Investors, El-Erian said, need to adopt a few principles to invest by. One of his key points was the importance of respecting central banks. "Central banks are hyperactive," he said. "They are now participants in markets. They're no longer the referee of the investment game. They're now a player on the field. Therefore, understand what they're doing and recognize that they will influence valuations, but not deliver economic outcomes."

El-Erian said that in the next year, he's looking for the yield on the 10-year Treasury to be in the 1.50% to 2% range, adding that he thinks the 5-year and 7-year notes should be the best place to be on the government side.

Shilling proposed a strategy that would involve owning Treasuries and the dollar, while shorting commodities and shorting or avoiding stocks. Mauldin suggested he likes Treasuries for a trade, though not necessarily as an investment to hold on to for too long. He also said he would look at managed futures and other alternative investments, along with certain stocks with strong balance sheets or considerable intellectual property. "There's places to put money to work," he said. "There's not as many."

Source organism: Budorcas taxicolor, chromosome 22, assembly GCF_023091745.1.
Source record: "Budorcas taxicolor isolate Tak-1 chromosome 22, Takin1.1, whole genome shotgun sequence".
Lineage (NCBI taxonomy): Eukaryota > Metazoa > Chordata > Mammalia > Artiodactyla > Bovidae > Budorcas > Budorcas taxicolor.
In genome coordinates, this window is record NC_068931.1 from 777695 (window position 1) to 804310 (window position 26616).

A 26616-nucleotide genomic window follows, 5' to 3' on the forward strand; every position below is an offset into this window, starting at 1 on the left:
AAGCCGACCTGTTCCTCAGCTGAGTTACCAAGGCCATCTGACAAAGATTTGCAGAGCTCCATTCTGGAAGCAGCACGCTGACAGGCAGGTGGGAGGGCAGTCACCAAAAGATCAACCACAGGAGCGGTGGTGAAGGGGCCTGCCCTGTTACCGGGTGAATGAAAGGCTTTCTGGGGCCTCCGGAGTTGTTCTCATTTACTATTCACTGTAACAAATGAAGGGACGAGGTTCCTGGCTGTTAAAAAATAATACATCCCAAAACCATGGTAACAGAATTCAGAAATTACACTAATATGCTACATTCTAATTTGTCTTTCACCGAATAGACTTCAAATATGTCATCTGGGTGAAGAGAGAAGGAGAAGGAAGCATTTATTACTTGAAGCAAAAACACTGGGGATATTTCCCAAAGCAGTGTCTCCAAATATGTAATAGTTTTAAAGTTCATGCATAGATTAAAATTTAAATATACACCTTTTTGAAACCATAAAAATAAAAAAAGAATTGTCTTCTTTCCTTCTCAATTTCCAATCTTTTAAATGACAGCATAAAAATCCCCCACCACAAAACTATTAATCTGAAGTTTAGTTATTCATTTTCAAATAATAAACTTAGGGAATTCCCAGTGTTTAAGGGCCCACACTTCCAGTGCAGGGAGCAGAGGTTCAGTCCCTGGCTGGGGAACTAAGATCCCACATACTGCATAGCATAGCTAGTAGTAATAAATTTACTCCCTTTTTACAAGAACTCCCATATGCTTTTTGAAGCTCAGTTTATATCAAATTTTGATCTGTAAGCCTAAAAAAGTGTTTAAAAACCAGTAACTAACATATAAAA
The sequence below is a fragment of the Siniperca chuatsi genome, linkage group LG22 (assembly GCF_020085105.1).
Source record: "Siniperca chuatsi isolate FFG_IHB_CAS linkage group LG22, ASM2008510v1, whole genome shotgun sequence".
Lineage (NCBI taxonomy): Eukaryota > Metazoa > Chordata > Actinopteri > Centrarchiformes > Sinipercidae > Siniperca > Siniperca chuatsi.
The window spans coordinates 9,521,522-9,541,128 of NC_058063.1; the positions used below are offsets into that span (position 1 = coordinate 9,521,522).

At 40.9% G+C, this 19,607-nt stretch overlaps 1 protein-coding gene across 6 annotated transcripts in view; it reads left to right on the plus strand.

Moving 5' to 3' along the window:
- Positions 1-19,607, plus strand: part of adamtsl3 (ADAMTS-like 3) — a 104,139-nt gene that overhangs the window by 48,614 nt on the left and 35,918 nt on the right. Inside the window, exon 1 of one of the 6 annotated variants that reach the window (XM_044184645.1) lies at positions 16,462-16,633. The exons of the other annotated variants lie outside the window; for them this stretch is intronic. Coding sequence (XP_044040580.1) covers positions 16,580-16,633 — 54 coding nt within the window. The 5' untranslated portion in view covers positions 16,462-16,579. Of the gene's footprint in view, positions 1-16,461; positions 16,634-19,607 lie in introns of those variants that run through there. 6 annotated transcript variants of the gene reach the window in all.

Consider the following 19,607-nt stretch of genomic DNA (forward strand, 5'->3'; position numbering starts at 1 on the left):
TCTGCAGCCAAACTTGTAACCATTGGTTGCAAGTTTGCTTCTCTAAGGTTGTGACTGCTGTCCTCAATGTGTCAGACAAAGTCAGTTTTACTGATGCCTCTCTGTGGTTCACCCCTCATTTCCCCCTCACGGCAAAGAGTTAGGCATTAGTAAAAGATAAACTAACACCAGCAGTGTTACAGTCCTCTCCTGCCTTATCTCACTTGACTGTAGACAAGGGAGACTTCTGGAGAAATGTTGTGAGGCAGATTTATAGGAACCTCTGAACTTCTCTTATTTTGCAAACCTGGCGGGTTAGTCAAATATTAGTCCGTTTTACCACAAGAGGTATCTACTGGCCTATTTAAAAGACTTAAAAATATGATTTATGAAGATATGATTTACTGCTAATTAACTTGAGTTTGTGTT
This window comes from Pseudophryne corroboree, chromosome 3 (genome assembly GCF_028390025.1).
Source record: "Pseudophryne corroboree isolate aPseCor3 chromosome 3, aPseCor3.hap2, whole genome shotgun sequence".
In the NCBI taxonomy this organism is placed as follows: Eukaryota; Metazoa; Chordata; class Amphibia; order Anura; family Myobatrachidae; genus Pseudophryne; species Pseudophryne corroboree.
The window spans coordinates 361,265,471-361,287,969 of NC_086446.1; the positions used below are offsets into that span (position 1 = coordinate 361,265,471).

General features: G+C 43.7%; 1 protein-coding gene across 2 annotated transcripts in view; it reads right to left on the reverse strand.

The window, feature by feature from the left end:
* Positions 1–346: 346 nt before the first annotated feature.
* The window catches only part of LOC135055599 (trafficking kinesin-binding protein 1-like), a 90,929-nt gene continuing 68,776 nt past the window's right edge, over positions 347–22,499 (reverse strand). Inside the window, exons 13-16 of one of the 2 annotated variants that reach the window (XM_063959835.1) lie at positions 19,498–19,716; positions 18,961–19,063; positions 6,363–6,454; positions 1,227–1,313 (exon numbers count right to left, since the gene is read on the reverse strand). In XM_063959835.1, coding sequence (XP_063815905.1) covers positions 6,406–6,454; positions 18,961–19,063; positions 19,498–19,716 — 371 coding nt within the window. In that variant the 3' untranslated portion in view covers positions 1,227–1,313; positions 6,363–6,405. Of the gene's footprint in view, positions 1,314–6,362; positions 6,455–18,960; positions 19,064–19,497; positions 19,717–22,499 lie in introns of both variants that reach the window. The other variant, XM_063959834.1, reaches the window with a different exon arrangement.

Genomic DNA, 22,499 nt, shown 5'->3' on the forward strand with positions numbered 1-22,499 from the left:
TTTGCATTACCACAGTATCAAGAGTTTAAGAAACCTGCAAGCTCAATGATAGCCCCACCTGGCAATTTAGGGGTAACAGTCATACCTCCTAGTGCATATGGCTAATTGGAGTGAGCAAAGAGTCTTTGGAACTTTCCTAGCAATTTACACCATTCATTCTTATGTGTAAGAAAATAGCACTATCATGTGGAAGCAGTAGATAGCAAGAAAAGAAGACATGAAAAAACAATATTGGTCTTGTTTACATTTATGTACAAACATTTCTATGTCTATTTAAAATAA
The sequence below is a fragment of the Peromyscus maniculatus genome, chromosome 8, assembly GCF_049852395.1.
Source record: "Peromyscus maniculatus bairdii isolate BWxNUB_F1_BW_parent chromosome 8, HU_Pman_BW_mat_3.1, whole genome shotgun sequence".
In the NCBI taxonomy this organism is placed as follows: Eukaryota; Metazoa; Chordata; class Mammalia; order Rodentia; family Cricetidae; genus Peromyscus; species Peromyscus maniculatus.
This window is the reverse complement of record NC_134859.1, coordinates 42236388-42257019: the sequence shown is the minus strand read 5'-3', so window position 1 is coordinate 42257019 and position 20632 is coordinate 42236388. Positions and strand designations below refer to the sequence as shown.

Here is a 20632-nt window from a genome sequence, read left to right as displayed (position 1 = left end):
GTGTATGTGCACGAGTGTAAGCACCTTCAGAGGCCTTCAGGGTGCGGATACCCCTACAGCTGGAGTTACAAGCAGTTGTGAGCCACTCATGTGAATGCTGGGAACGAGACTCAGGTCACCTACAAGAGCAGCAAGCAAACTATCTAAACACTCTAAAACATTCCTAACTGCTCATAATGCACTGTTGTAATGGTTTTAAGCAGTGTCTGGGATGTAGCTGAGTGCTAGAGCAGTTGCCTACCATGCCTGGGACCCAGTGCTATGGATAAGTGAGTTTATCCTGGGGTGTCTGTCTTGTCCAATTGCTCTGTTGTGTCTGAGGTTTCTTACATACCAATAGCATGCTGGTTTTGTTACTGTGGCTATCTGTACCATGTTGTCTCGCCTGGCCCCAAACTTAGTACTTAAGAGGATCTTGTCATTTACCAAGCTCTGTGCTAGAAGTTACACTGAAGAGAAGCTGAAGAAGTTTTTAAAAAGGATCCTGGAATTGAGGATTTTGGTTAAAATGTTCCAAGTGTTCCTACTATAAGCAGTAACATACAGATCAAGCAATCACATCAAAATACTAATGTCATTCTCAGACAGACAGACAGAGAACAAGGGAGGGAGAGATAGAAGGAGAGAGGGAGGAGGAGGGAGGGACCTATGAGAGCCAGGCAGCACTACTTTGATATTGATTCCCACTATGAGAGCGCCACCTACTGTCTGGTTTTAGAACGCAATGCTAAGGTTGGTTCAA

Bianco agreed that pickings are on the slim side, and he expects the markets to be depressed for a while. "It's really hard at this point to separate it out and say you should be investing in defense, or agriculture, or technology, or utilities or banks," he said. "It's whether you should be investing at all in the United States or outside the United States."

Yields are going to stay low for quite some period of time, he predicted, despite the fact that most economists are of the mind that rates will be rising. "They haven't for many years, and I don't think they're going to for many years," since Fed bond purchases will keep yields low.

So where's he looking for a satisfactory rate? At the moment, there's hardly anywhere to go, Bianco said.

"Stop going for yield, because we're in a world where there is no yield," he said. "Be lucky that the numbers are at least positive, unlike they are in Switzerland, where they have negative yields right now. I'm going to stick with the lower-yield, safer instruments. I'm not going to reach out for high yield or emerging markets where I think that those markets are starting to get a little bit frothy."

Do you think the fiscal cliff is the nation's biggest problem? Or is it the deficit, or wages? And where are you putting your money these days?